But she might also wish to do what she can to remove as much doubt as possible about the accuracy of her accusation. And roughly half the country, or more, still has doubt. 

Dr. Ford has said it was in therapy that she came to understand that the alleged assault left a lasting trauma in her life. But she and her lawyers said they would release her therapy documents only if Dr. Ford was interviewed by the FBI as part of its investigation of the allegations. She was not interviewed, however. 

Kavanaugh’s accuser arguably waived her therapist-patient privilege by giving or showing selected pages of notes to The Washington Post. 

While her lawyers have told Judiciary Chairman Chuck Grassley that the notes contain “private, highly sensitive information” that the committee does not need, Grassley has insisted that they “are central to the credibility of Dr. Ford’s allegations.”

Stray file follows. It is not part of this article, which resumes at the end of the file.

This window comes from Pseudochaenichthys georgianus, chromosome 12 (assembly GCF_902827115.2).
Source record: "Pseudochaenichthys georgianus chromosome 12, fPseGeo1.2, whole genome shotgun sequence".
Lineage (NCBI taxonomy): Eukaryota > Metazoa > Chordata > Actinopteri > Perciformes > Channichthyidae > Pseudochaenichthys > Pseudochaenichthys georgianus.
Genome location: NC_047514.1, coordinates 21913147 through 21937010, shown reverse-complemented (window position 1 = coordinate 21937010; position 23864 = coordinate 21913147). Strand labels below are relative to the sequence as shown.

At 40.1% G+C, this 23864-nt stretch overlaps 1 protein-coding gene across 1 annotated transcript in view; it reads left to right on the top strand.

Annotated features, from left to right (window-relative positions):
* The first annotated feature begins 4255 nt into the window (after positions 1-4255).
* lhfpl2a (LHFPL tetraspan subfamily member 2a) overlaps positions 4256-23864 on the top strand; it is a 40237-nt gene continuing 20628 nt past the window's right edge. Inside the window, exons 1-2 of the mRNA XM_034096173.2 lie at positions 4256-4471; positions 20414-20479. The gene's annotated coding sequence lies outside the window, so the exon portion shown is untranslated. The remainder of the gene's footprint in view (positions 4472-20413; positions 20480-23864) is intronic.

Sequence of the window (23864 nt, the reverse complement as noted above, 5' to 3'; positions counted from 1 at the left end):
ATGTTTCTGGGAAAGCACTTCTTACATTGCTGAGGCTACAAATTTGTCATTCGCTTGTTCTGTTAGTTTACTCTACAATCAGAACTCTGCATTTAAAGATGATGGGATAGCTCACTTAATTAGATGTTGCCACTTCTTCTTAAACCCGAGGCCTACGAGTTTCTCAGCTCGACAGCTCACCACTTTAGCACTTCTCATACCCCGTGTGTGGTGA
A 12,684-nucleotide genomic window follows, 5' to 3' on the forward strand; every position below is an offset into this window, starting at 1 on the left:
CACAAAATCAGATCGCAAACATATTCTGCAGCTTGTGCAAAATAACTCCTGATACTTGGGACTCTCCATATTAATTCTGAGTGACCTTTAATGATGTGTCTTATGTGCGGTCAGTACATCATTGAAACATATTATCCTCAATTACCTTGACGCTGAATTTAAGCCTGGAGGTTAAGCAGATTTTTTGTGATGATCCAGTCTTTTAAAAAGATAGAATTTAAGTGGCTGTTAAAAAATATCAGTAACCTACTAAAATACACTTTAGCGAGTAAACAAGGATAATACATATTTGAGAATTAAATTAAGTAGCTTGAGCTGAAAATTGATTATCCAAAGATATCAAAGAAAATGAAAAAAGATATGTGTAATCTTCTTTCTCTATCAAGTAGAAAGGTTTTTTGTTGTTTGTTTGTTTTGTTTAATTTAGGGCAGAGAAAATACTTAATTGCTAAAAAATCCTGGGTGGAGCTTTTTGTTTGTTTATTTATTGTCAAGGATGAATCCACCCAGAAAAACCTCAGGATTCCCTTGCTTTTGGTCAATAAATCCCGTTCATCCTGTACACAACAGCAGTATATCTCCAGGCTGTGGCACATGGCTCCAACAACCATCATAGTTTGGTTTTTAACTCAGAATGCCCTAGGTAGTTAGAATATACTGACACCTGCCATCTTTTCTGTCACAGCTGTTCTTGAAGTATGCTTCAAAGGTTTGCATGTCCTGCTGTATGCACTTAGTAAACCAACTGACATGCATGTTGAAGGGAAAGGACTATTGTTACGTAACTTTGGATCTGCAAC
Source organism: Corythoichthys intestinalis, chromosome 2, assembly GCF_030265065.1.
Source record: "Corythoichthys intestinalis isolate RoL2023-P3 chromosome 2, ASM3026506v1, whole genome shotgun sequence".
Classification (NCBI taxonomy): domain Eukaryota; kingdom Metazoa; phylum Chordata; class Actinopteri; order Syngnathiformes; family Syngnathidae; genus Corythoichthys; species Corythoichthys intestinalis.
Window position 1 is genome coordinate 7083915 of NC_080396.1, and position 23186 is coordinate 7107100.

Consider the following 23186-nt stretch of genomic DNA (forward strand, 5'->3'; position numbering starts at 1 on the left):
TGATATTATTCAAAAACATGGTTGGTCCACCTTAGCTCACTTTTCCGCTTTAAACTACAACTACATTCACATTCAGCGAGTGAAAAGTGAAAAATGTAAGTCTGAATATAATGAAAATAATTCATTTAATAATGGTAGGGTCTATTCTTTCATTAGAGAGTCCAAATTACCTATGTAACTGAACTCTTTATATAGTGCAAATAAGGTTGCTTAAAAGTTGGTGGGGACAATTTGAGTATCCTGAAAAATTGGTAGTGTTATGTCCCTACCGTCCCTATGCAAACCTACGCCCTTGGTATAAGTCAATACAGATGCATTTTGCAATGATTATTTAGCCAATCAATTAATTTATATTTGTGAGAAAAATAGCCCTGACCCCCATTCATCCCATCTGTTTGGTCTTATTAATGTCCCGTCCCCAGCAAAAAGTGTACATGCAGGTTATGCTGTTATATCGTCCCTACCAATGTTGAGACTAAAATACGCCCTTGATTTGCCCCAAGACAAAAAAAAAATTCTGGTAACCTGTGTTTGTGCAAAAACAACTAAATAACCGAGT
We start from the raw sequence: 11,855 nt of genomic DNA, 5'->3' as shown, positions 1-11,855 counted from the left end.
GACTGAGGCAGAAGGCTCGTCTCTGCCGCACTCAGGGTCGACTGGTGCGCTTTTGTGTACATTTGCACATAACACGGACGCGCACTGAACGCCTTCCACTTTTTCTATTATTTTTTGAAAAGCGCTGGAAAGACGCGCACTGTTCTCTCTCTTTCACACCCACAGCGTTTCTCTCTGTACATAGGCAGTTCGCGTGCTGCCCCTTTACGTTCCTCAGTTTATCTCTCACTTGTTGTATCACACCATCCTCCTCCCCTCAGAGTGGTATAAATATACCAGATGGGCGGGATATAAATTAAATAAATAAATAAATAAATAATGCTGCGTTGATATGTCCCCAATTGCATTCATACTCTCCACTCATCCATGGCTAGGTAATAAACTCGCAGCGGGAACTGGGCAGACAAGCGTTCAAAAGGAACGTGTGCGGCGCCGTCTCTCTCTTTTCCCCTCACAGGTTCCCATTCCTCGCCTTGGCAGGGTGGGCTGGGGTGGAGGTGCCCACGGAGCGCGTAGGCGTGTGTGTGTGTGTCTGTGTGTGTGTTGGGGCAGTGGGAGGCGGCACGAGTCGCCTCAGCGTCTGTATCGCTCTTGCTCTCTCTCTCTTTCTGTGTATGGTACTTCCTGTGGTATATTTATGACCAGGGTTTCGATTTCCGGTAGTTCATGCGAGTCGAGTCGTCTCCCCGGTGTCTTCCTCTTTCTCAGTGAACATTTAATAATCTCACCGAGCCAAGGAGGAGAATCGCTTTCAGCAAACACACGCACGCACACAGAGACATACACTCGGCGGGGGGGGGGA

Elizabeth Loftus, one of the nation’s leading experts on memory, and especially on the elicitation through therapy of both true and false memories, explained (with two co-authors) in 1996 why such records are vital to the truth-finding process:

“As increasing numbers of people have had to defend themselves in criminal proceedings against sexual abuse allegations, a curious problem has emerged. Because accusers often recover memories of molestation in psychotherapy, a professional relationship that in many jurisdictions is privileged by law, the defendant is at a distinct disadvantage in refuting the charges brought against him....